We are planning to add Podcasts to our audio web site in 2018, with several podcasts per month and archived on our site. They will be hosted by Steve Matthews, author of Imagining a Vain Thing: The Decline and Fall of Knox Seminary. Stay tuned for details.



[1]Stephen Brown, “WCC Hails Wittenberg Declaration Aiming to Overcome Reformation Divisions,” World Council of Churches press release, July 5, 2017, https://pres-outlook.org/2017/07/wcc-hails-wittenberg-declaration-aiming-overcome-reformation-divisions/.

[2]See Michael Gryboski, “Reformed Church Body Signs Declaration on Justification to ‘Overcome Divisions’ with Catholic Church,” The Christian Post, July 10, 2017, https://www.christianpost.com/news/reformed-church-body-signs-declaration-on-justification-to-overcome-divisions-with-catholic-church-191494/, December 28, 2017. – Editor.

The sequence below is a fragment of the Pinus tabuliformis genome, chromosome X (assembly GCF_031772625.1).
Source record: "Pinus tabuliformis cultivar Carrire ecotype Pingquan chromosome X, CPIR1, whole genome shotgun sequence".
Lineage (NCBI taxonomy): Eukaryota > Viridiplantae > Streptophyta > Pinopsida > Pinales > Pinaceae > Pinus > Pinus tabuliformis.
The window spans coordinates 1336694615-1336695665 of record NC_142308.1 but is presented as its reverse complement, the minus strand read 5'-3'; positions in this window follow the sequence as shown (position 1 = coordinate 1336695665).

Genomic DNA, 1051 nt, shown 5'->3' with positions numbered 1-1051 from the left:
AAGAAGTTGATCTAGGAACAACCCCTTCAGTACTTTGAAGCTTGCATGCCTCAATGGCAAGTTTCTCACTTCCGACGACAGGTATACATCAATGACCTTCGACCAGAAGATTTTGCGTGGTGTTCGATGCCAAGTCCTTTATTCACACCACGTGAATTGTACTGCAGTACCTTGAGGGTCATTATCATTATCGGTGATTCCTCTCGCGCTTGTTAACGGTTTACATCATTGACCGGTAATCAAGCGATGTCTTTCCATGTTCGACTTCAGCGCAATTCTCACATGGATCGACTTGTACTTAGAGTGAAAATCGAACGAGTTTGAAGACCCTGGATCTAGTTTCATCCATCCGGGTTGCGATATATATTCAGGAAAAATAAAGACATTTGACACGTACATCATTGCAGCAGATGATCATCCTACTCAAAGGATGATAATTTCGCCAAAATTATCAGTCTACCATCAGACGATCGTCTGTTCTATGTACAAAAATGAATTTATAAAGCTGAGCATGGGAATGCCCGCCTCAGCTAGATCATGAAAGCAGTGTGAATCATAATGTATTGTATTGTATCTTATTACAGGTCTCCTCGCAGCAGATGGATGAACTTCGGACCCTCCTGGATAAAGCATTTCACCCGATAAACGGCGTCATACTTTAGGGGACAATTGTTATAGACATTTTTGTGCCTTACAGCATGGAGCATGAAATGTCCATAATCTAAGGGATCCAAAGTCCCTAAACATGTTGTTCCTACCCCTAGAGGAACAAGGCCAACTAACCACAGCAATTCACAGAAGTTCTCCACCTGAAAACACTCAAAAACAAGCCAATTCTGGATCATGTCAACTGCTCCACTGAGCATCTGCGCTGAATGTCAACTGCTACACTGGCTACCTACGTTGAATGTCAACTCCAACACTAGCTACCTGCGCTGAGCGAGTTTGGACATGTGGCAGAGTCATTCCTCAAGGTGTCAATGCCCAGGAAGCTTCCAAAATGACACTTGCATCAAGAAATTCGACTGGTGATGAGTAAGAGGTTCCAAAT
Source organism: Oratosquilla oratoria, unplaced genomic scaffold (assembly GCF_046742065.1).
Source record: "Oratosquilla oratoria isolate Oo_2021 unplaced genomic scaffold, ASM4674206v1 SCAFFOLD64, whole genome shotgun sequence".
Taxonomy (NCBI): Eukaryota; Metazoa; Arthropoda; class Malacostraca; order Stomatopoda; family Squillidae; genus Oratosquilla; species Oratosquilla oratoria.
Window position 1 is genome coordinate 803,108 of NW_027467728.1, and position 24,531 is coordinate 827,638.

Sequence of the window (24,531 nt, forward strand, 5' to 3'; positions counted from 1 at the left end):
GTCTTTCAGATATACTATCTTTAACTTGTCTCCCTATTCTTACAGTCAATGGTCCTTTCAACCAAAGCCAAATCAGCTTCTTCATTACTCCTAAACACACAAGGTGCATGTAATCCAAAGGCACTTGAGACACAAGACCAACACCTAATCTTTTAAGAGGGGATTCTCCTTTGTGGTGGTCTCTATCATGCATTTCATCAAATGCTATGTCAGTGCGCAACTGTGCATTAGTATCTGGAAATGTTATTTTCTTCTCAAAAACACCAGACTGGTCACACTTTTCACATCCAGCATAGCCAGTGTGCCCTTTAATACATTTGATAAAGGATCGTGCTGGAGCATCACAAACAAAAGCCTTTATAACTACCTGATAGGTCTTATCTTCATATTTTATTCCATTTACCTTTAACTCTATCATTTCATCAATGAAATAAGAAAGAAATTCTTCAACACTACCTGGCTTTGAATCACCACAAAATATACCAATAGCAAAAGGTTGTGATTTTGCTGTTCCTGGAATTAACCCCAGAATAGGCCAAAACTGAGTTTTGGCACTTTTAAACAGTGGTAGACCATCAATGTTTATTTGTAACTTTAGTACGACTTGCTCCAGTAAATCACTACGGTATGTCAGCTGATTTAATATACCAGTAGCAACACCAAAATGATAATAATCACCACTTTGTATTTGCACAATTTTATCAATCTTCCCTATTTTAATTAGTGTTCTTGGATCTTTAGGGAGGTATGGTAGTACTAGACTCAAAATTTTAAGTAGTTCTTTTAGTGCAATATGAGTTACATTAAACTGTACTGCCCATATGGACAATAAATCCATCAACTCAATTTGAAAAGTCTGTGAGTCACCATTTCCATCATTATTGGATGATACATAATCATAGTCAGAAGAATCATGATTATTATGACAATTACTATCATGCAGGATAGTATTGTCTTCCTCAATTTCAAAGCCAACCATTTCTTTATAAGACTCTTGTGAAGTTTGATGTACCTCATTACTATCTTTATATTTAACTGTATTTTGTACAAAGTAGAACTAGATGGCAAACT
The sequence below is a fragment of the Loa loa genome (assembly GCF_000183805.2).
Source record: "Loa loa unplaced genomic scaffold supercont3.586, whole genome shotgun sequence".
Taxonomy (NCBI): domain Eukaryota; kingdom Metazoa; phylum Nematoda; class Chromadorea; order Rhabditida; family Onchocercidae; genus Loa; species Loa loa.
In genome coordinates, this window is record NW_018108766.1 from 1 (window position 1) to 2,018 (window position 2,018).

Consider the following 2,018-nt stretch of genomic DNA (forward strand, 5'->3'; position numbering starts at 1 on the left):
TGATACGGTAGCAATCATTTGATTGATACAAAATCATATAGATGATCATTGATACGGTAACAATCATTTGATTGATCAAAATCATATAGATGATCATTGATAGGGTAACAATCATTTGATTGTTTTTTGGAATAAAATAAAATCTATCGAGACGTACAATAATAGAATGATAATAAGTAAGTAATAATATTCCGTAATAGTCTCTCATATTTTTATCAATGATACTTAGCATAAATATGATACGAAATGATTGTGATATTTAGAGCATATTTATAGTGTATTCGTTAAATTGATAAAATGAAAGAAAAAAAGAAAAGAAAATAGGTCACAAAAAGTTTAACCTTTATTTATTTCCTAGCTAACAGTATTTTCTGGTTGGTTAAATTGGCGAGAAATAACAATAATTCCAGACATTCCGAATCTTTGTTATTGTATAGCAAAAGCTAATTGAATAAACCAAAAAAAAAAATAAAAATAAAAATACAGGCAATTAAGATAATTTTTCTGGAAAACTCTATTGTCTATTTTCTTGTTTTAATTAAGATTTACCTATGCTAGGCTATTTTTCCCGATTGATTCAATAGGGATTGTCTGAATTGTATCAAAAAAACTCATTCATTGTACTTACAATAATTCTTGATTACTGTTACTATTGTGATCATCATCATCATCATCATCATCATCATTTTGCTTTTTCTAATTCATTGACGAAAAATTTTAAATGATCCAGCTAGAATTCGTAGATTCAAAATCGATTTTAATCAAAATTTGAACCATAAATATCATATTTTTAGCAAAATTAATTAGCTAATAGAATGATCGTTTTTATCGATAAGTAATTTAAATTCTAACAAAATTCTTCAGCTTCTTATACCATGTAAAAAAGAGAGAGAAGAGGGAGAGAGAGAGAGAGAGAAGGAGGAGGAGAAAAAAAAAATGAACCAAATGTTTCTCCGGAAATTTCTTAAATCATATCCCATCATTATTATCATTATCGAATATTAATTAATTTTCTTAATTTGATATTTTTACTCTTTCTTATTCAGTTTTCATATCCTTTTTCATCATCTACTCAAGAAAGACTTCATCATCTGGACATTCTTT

[3] See note 1 above.

[4]Hans Küng, The Doctrine of Karl Barthand a Catholic Reflection (Louisville: Westminster John Knox Press, 2004), 101.

[5] Catechism of the Catholic Church (CCC hereafter), Second Edition (Rome: Libreria Editrice Vaticana, Città del Vaticano, 1994, 1997), 482.

[6]CCC, 487, ¶2010.

[7] CCC, 486, ¶2008.

[8] CCC, 490, ¶2027.

[9] Dogmatic Canons and Decrees of the Council of Trent (Trent hereafter), Canon 32, Session VI, January 13, 1547 (New York: The Devin-Adair Company, 1912), 57.

[10] Trent, Canon 24, 54-55.

[11] Trent, Canon 30, 56.

[12] Charles Hodge, Systematic Theology, Volume III (Grand Rapids: Wm. B. Eerdmans Publishing Company, 1981), 242-243.

[13] “Association of the World Conference of Reformed Churches With the Joint Declaration on the Doctrine of Justification,” 5. See document at http://wcrc.ch/wp-content/uploads/2017/10/WCRC-Association-to-JDDJ-EN.pdf.